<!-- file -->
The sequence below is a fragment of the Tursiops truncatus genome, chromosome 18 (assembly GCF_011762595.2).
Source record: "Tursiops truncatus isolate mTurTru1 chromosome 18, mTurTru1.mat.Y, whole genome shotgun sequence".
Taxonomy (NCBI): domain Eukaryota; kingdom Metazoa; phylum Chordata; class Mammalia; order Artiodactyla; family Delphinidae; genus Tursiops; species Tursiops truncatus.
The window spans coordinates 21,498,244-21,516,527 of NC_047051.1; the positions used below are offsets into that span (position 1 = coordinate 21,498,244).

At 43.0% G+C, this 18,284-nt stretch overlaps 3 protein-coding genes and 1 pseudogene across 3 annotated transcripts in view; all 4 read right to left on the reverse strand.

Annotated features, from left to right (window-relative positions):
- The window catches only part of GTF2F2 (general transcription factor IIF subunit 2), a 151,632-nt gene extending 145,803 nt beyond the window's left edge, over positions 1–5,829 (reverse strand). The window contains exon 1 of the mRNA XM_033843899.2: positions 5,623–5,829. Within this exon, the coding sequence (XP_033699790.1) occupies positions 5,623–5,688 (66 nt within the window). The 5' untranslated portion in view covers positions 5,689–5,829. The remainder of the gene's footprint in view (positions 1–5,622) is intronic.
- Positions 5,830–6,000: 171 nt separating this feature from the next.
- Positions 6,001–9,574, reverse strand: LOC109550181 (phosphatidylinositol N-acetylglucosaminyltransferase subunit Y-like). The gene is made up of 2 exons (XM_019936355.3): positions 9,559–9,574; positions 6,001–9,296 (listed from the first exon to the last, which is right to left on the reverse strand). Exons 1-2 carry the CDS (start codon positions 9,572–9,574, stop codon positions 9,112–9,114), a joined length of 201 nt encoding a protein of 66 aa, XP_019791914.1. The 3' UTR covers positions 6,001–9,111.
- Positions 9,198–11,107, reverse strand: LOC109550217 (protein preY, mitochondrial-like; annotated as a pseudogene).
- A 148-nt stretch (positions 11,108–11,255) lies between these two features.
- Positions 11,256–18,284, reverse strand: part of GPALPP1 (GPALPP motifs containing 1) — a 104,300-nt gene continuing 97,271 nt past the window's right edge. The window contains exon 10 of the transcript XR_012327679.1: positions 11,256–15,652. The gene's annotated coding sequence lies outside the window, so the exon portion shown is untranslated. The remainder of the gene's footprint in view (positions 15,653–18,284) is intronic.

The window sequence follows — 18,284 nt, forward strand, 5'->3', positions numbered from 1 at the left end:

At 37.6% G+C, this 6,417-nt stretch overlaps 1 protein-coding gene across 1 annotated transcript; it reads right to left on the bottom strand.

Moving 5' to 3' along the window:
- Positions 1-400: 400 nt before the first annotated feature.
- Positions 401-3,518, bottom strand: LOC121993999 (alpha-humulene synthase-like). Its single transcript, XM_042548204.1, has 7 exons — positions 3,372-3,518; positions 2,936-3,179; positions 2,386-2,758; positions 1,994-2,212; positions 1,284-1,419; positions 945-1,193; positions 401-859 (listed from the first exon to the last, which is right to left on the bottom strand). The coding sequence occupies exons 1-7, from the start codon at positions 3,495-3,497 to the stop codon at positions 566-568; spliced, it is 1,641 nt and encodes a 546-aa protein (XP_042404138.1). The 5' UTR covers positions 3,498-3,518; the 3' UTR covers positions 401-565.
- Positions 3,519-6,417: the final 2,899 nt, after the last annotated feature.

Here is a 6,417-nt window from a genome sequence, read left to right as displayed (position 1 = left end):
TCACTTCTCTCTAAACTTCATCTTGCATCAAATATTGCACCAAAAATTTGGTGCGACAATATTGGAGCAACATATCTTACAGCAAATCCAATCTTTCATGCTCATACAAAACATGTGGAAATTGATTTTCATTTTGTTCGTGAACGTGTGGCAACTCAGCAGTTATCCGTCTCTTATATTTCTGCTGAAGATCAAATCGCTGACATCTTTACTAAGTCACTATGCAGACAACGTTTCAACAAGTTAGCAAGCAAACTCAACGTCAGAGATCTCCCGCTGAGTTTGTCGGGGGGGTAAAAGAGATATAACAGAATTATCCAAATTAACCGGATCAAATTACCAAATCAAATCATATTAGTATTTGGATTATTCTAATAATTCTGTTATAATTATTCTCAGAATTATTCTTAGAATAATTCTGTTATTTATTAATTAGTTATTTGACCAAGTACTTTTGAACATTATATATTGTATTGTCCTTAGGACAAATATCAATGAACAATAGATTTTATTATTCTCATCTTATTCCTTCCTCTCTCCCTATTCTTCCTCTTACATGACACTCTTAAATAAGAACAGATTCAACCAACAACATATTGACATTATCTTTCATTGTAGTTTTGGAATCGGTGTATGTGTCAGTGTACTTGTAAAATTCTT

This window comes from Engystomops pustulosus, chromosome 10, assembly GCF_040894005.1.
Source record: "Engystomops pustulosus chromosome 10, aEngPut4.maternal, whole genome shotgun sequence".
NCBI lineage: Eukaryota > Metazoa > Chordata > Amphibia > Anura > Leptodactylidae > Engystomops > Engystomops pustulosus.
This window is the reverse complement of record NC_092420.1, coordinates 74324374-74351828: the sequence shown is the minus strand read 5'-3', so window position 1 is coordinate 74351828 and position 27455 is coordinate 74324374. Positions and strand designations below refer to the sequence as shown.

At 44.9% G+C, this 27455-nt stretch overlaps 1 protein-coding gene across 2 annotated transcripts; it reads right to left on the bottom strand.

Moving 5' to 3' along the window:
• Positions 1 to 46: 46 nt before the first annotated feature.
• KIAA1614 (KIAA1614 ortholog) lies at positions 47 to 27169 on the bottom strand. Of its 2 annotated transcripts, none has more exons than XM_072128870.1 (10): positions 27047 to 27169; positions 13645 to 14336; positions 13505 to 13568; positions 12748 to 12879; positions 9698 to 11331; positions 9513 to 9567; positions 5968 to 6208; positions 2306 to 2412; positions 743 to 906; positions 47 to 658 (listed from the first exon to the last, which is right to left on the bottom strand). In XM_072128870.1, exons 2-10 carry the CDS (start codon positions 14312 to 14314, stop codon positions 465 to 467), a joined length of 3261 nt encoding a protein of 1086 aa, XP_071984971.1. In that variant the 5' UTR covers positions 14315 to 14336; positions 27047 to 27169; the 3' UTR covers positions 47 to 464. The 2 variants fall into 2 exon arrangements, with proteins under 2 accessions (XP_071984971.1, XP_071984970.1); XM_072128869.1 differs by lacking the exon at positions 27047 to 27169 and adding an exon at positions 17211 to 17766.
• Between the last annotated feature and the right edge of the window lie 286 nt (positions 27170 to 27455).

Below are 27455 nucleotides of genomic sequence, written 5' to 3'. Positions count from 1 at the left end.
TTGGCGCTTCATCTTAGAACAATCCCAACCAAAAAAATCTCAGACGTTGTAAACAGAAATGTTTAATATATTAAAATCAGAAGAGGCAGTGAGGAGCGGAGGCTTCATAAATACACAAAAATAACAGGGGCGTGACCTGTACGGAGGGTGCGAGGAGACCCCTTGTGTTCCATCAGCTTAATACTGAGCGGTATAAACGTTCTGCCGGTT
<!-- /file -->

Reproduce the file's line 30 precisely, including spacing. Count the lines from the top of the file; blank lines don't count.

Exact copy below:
Below are 27455 nucleotides of genomic sequence, written 5' to 3'. Positions count from 1 at the left end.